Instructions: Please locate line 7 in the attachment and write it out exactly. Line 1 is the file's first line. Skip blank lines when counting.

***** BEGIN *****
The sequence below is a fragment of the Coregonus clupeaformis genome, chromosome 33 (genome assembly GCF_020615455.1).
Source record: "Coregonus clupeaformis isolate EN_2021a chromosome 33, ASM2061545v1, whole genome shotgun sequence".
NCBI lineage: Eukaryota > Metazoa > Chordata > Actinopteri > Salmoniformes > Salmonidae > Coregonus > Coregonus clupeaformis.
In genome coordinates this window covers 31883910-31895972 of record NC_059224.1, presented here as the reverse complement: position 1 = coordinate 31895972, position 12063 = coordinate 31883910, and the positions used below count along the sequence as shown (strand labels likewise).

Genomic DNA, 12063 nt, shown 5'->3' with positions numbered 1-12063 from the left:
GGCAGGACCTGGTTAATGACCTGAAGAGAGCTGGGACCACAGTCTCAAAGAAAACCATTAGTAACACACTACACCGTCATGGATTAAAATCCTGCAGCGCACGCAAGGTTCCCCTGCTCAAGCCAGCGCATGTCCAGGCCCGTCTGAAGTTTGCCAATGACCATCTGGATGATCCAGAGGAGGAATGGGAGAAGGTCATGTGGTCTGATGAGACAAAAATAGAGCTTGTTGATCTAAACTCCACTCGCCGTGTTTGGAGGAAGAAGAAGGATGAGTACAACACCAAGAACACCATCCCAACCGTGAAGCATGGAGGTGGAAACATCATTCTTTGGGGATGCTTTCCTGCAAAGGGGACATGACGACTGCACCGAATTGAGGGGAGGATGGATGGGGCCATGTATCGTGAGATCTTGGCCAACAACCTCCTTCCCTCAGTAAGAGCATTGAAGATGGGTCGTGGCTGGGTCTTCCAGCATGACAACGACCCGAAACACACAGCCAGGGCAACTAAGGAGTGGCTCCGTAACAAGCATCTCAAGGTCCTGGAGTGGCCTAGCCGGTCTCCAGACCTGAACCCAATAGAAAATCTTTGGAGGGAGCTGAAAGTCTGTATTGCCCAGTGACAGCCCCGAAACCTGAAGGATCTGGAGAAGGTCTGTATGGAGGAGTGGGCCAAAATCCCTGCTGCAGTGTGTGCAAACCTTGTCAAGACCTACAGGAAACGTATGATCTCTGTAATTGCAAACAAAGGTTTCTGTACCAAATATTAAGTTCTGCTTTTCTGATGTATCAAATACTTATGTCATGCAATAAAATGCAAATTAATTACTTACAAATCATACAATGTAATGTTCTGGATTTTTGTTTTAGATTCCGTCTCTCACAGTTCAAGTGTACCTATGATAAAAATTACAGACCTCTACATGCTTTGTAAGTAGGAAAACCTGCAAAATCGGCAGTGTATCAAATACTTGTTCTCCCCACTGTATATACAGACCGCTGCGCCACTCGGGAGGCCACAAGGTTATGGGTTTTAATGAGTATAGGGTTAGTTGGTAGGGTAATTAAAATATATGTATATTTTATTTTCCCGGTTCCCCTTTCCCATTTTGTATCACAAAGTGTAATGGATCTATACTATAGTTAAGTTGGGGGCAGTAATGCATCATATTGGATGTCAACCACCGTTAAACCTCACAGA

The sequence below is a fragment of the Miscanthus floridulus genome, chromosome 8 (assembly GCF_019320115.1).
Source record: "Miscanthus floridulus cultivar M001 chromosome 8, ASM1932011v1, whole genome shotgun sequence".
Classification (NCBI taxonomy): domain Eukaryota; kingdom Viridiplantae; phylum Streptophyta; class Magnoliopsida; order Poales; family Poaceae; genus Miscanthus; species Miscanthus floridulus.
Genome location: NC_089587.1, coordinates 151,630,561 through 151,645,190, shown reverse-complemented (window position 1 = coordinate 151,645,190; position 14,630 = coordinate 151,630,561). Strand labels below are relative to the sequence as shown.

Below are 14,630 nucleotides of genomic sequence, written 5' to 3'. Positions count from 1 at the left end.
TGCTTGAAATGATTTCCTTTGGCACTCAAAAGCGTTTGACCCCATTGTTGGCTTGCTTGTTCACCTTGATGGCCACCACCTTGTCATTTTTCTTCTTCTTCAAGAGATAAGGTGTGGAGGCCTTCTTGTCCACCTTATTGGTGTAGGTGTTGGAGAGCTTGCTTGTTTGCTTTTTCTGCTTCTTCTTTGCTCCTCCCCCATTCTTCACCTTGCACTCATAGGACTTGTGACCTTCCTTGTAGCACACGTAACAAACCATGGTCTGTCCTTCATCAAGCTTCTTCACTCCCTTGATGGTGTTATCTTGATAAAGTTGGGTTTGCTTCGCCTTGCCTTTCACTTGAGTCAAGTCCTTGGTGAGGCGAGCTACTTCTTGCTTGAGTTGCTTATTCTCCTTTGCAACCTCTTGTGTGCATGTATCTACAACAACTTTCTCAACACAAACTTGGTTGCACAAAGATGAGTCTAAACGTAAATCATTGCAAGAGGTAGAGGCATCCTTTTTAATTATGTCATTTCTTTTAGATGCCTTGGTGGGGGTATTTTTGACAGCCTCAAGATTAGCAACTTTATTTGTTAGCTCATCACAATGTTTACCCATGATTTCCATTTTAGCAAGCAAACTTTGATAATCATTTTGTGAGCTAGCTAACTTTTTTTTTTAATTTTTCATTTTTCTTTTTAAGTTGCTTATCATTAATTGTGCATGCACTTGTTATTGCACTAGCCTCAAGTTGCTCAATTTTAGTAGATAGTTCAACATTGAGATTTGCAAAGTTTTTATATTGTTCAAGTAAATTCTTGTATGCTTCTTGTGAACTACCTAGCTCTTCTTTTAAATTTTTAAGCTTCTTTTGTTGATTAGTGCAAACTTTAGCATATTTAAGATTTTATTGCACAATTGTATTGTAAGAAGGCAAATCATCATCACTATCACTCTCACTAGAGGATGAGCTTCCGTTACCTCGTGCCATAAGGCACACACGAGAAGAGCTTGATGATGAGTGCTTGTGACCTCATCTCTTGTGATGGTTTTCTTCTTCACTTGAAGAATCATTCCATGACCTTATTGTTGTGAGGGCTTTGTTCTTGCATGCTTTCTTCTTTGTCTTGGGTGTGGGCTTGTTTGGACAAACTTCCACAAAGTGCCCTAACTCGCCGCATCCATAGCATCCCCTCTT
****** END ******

The sequence below is a fragment of the Miscanthus floridulus genome, chromosome 8 (assembly GCF_019320115.1).